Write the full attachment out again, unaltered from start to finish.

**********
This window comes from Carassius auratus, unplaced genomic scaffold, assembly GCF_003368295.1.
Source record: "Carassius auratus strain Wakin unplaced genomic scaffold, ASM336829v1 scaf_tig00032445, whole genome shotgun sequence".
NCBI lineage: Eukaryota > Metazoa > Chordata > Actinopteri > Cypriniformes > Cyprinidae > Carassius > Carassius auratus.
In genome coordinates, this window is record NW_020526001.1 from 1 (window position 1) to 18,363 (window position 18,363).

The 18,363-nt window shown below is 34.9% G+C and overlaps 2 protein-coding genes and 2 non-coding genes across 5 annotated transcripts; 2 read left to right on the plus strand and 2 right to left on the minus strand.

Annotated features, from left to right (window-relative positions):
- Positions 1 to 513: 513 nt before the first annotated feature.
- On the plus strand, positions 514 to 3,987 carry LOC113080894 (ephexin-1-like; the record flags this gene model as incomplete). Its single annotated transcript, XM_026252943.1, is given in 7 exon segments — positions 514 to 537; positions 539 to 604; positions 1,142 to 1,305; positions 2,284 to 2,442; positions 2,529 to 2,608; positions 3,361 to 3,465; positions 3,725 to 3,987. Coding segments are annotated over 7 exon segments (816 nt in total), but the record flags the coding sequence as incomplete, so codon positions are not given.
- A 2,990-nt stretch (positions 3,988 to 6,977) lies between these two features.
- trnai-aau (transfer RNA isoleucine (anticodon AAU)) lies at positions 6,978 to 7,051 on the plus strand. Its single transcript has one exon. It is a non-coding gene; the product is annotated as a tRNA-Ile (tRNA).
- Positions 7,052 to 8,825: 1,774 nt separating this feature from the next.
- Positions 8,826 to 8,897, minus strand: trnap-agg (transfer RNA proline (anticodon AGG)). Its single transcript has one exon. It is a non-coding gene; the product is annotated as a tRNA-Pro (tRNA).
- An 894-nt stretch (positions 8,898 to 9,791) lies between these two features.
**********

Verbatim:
This window comes from Carassius auratus, unplaced genomic scaffold, assembly GCF_003368295.1.
Source record: "Carassius auratus strain Wakin unplaced genomic scaffold, ASM336829v1 scaf_tig00032445, whole genome shotgun sequence".
NCBI lineage: Eukaryota > Metazoa > Chordata > Actinopteri > Cypriniformes > Cyprinidae > Carassius > Carassius auratus.
In genome coordinates, this window is record NW_020526001.1 from 1 (window position 1) to 18,363 (window position 18,363).

The 18,363-nt window shown below is 34.9% G+C and overlaps 2 protein-coding genes and 2 non-coding genes across 5 annotated transcripts; 2 read left to right on the plus strand and 2 right to left on the minus strand.

Annotated features, from left to right (window-relative positions):
- Positions 1 to 513: 513 nt before the first annotated feature.
- On the plus strand, positions 514 to 3,987 carry LOC113080894 (ephexin-1-like; the record flags this gene model as incomplete). Its single annotated transcript, XM_026252943.1, is given in 7 exon segments — positions 514 to 537; positions 539 to 604; positions 1,142 to 1,305; positions 2,284 to 2,442; positions 2,529 to 2,608; positions 3,361 to 3,465; positions 3,725 to 3,987. Coding segments are annotated over 7 exon segments (816 nt in total), but the record flags the coding sequence as incomplete, so codon positions are not given.
- A 2,990-nt stretch (positions 3,988 to 6,977) lies between these two features.
- trnai-aau (transfer RNA isoleucine (anticodon AAU)) lies at positions 6,978 to 7,051 on the plus strand. Its single transcript has one exon. It is a non-coding gene; the product is annotated as a tRNA-Ile (tRNA).
- Positions 7,052 to 8,825: 1,774 nt separating this feature from the next.
- Positions 8,826 to 8,897, minus strand: trnap-agg (transfer RNA proline (anticodon AGG)). Its single transcript has one exon. It is a non-coding gene; the product is annotated as a tRNA-Pro (tRNA).
- An 894-nt stretch (positions 8,898 to 9,791) lies between these two features.